You ever have those nights were you’re thinking about something and you can’t go to sleep because of it?
You fall asleep for what seems like a minute, and wake up thinking about the same thing again. That was me, the night I wrote my piece about grieving the mother I’ll never have. (Read it here).
It was terrifying to share it with the public via the newspaper I work at, the Arizona Republic. It ran in print and online (Read it here). I was so afraid of the responses because, you can’t talk bad about your mom…especially on mother’s day, right!? I imagined the worst…
But the opposite happened!
I didn’t know it would resonate with so many women and men. I received support in more than 130 email responses, 40 missed calls, voicemails and countless comments on social media. Some people even found my cell phone number and contacted me. (Still working on responding to everyone).
So many of us have experienced growing up without the maternal love we needed. Be it from a mother who passed when they were young, a mom who left and didn’t come back, or a mom like mine who wasn’t nurturing or loving.
But one thing we all have in common is, we are still living life fully and have found happiness and success anyway!
I talked to one man who owns his own restaurant now, another man had three kids with his wife and the kids are super successful, even worked in the White House. A woman decided not to have kids but shes’s happy and loving life, another found love with her husband and kids and never looked back.
All of these people had to go through life without their mom, without that maternal love they needed and deserved, but they are happy and living such full lives now.
All these responses I’ve received fills an empty part of me, with love. I am so grateful. I feel a weight has been lifted. THANK YOU.
Each response gives me hope. Reading their stories lets me know that things will get better, and that success and love is still possible.
I wanted to share some of their responses. I will save these forever:
“I thank you for your great and honest column. I have only ever responded to 2 columnists, Laurie Roberts and today to you.”
“I did not suffer from an unloving, disconnected mother, but, my husband has an unloving, disconnected father. I can’t imagine the pain and emptiness he carries within, but your column helped me to understand it a little better.”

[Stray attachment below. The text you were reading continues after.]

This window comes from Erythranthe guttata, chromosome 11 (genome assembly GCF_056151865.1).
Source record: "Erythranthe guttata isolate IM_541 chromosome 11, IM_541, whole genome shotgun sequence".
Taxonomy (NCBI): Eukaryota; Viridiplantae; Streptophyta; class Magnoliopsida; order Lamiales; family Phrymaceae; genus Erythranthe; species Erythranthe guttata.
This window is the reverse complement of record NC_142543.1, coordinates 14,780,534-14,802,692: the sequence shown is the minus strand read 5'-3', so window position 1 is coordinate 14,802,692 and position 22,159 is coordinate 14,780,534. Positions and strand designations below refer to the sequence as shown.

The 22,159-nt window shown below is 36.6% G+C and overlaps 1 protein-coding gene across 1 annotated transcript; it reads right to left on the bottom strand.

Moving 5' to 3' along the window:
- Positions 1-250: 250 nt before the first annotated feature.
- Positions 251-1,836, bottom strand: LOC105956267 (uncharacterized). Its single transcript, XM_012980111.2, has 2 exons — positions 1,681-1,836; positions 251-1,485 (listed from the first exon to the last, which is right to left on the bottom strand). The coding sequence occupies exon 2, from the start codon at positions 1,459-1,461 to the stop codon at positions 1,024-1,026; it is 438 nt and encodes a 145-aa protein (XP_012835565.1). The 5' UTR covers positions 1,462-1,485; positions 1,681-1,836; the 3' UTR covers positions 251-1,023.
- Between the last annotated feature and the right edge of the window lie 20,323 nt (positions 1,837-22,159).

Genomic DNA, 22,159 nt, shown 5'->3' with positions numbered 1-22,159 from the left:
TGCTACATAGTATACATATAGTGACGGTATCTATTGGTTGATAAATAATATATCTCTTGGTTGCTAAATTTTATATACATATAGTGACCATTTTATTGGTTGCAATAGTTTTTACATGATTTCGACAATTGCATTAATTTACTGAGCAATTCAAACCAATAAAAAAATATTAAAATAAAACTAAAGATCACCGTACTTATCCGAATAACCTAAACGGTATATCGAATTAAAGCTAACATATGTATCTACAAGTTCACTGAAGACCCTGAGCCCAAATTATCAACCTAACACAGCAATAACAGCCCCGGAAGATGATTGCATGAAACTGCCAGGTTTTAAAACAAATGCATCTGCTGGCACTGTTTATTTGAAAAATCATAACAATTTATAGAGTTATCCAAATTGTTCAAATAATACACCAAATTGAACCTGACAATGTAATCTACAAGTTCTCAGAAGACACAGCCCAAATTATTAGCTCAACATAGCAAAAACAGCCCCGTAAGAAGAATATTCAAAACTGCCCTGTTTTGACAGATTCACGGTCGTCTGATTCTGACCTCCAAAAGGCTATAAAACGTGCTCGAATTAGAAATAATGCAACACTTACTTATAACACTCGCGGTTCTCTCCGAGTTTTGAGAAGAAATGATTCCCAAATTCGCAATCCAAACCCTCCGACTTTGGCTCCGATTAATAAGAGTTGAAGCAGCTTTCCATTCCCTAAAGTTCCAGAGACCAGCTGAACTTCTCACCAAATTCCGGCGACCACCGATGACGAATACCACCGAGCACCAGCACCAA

“Just read your column in today’s newspaper and I had to run to the computer to send you a message.”
“First, let me say I’m not in the habit of emailing journalists. But I feel compelled to respond to your Mother’s Day article. It brought tears to my eyes.”
“Take pride in what you have accomplished, knowing you have truly done it on your own.”
“Let me be your mom, telling you how proud of you, I am.”
“I am proud of you.”
“If had a child like you I would be so proud!”
“If you ever need a mother to talk to, I’m available!”
“Your life could have turned out differently. You could have gone down the dark path of drugs, promiscuity and even suicide.”
“I’m 82, can I be your adopted mom (grandma).??”
“Thanks for addressing narcissism. It is so prevalent in today’s society.”
“Be happy. Keep writing good stuff.”
“I’ll be watching for your articles in the paper! I latched on to John D’Anna and love his stories. Now, I’ll watch for yours.”
“Your column today is the single saddest thing I have ever read. God bless you for surviving and sharing your grief.”
“All the best to you for a happy (and guilt-free) life. And a gold star for your column.”
“I too spent some time “homeless” and felt for you when reading your column. But I felt better as I read, realizing you have the capacity to understand the situation and move on.”
“Just remember that I will be thinking of you and praying for you and always available to hold and comfort you.”
“You poured your heart into your article. You made yourself vulnerable. The article was heart wrenching. It was very well written. You are amazing.”
“Should you become a mother, I am confident you will be the best Mom ever because you will look to your heart and it is pure and filled with love.”
“Your revelations of the neglect and abuse you suffered in your innocence may have indeed given others the courage to say that sometimes we get crapped on without deserving it, but it doesn’t have to be a life sentence of crap.”
“My mom sucks, and I’m sad to hear others feel what I feel, but take comfort in knowing I’m not alone.”
“Thank you for addressing what was also my reality with my mother. I’m going to look for that book.”
“I am a happy “dog mom” by choice and cut out your article to save when I have a “bad day” (which we all do).”
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